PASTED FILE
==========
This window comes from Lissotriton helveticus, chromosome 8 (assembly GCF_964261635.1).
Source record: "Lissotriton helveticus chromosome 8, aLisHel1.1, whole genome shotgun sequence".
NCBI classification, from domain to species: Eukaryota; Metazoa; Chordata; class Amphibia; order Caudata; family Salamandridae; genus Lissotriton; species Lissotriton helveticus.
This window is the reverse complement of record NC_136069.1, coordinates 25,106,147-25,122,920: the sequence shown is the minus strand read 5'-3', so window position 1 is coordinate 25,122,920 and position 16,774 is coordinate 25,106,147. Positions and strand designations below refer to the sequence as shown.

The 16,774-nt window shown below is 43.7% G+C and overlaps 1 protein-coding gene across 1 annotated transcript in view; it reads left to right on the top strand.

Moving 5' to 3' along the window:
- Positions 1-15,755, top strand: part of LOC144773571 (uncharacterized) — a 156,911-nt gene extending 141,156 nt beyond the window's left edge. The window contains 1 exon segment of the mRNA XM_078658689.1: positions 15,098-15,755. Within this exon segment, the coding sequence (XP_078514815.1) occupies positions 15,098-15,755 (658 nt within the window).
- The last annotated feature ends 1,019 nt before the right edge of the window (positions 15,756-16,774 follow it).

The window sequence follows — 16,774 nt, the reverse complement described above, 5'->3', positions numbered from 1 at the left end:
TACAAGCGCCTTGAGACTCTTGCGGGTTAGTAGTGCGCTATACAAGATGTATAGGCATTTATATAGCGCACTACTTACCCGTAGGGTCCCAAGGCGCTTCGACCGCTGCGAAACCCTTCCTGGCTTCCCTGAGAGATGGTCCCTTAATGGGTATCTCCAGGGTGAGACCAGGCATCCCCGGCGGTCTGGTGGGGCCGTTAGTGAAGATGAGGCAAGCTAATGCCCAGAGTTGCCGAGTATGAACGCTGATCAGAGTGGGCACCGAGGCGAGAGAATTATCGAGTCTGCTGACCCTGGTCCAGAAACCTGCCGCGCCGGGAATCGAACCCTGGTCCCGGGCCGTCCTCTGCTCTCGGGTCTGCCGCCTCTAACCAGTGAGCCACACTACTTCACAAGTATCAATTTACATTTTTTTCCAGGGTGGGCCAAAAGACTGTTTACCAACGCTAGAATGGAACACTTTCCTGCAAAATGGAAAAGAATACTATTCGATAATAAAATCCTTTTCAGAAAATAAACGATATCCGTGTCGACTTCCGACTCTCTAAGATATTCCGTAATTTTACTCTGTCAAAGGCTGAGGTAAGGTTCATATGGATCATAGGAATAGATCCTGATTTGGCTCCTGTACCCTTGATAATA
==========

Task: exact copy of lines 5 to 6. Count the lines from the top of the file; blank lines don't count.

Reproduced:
The 16,774-nt window shown below is 43.7% G+C and overlaps 1 protein-coding gene across 1 annotated transcript in view; it reads left to right on the top strand.

Moving 5' to 3' along the window: